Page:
Which Decoys to Use Hunting Waterfowl: Patterns that Attract Ducks and Geese

Waterfowl Hunting Gear

You need quite a lot of gear when hunting waterfowl. However, during the early season where temperatures vary between 40 and 80 degrees you can do with less gear. At this time of the year the birds are quite innocent so you can make do with a couple of dozen decoys as long as they appear realistic. If you lay them out properly you will have success.

If you are hunting teal take a dozen magnum decoys to get noticed as these will be spotted by the flocks flying high. You will naturally need a mix of puddlers such as mallards, widgeons and pintails. With another dozen or so teal decoys you can attract ducks in marshes, rivers or lakes. Try to mix in some blue-wings and green-wings. Arrange these in a classic fashion with an area for landing including the formations of Hooking J or wedge-shaped V for the early season. As long as there is a landing hole for the incomers you won’t need to be too precise. Teal will land close to other teal so set the teal decoys at the rear of the hole and you will have teal exactly where you want them and thereby increase your kill ratio in any hunting season.

Hunting the Puddles

If you are after puddlers you will need a couple of dozen mallard decoys. Again you will need a landing hole in the dekes. You may find the puddlers land out of range but leave the spread of decoys as they are and move closer to the landing zone. If this doesn’t prove too successful and the birds are avoiding your decoys, move further away from the blind to nab birds that are changing course. A distance of 50 to 100 yards should be sufficient. A few decoys, or lone pairs, placed on the fringes may help as this gives the impression that the decoys are trying to avoid the spread.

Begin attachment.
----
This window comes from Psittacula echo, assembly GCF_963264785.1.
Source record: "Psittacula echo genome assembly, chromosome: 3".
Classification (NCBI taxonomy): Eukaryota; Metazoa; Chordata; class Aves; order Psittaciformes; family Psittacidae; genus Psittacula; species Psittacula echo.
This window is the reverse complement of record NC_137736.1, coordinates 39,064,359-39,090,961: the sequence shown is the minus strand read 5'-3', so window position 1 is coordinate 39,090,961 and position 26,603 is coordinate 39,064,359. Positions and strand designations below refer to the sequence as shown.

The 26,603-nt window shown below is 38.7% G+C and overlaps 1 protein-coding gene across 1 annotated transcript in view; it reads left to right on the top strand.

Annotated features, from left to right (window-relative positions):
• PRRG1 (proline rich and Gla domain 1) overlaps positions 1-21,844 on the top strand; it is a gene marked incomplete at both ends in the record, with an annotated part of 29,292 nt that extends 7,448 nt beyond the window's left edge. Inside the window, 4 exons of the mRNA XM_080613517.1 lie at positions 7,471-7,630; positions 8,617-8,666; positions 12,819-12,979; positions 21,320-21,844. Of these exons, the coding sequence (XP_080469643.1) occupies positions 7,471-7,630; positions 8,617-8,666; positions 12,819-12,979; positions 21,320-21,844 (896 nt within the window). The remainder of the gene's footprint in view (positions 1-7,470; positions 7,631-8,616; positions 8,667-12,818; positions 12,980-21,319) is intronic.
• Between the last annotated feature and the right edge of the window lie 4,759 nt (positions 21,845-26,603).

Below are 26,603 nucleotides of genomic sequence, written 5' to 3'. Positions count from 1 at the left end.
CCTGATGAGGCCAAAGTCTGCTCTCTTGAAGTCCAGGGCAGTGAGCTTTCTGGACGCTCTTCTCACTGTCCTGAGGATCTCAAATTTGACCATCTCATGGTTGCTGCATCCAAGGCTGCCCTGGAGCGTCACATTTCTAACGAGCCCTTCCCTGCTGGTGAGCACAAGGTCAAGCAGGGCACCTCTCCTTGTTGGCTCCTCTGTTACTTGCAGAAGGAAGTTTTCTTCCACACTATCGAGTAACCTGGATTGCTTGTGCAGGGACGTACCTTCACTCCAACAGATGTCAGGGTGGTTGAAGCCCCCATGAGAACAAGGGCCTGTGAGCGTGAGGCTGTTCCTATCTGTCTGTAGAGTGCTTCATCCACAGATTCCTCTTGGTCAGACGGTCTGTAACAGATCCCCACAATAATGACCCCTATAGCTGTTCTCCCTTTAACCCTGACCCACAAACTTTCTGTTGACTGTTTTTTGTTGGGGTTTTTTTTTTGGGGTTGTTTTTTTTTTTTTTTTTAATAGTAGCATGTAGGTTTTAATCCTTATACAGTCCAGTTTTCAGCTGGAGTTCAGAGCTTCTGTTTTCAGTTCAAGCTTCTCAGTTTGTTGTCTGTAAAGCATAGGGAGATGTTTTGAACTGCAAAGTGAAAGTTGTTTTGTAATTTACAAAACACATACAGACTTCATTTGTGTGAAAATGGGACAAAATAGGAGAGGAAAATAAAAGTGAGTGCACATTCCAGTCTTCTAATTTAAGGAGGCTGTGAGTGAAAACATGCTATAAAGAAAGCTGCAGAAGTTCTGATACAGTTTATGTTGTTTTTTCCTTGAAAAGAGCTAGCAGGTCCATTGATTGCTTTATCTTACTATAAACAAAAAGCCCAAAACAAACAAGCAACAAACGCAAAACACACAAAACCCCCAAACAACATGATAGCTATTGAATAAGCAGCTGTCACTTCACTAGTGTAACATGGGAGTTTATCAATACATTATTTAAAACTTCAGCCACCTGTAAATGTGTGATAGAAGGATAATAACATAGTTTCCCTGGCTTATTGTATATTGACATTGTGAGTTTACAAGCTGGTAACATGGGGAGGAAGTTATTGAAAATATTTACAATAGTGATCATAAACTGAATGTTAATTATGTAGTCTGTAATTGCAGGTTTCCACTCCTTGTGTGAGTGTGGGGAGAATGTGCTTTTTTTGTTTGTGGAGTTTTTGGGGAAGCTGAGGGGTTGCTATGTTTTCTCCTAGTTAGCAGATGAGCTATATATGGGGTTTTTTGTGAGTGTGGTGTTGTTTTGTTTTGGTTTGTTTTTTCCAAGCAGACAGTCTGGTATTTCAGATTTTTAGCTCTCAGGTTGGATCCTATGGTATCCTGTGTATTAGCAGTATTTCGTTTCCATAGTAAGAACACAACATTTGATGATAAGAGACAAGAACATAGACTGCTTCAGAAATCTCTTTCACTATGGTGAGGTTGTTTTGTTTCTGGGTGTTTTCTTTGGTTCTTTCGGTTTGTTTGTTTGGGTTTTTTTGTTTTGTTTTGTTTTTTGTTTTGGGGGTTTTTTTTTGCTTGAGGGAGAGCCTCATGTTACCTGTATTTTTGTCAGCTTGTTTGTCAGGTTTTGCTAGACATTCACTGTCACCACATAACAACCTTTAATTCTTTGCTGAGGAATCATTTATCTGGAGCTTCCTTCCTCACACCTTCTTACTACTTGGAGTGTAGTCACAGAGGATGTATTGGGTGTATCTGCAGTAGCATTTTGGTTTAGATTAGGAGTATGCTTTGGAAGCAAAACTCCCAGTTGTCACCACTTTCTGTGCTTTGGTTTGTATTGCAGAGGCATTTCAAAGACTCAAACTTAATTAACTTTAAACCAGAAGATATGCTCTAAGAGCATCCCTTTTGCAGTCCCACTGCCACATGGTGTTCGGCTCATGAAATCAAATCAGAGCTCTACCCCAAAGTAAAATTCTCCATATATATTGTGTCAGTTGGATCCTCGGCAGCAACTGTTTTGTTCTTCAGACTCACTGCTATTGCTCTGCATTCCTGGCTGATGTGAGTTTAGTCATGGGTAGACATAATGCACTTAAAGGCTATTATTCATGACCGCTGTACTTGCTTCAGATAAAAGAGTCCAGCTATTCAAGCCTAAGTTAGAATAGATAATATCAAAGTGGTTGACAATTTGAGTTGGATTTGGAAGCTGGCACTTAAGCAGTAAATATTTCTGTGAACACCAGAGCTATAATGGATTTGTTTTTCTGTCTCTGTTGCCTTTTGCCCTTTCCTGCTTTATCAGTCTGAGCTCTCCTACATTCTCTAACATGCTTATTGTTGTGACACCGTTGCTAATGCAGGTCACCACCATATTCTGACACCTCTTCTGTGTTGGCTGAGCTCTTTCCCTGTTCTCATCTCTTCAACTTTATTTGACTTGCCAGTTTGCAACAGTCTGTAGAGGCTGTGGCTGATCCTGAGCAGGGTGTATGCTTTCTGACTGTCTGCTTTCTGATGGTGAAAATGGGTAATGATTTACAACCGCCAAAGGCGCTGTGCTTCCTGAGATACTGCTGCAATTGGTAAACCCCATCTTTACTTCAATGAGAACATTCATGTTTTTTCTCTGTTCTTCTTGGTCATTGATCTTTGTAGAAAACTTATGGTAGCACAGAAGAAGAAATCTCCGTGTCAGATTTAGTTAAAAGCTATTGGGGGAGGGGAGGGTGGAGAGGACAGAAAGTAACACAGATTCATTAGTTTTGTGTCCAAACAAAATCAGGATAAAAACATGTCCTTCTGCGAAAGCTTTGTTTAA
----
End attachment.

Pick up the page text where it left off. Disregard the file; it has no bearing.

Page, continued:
Hunting with Geese Decoys

With honkers you need the usual couple of dozen Canadian geese as decoys. You need to attract the attention of the birds so wave a flag to get them interested. Once the geese start approaching drop the flag. Depending on the wind use the A J pattern especially if the wind is blowing in a single direction. If the wind keeps changing direction then an X pattern will assist in covering any wind direction and the options the birds have for landing. On this occasion you need to place yourself in the hole created by the decoys but avoid using a blind. Your best policy is to use natural cover where you can hide yourself from view. Find somewhere to prop your head up, something like a roll of clothing or even your backpack is ideal as you need a low position but still able to see.

As you can see from the above you don’t need a huge amount of equipment in the early season. You are trying to attract the birds to land where you want them. Using the right decoy pattern for the species will make sure you have the best opportunities to land those waterfowl every hunting season.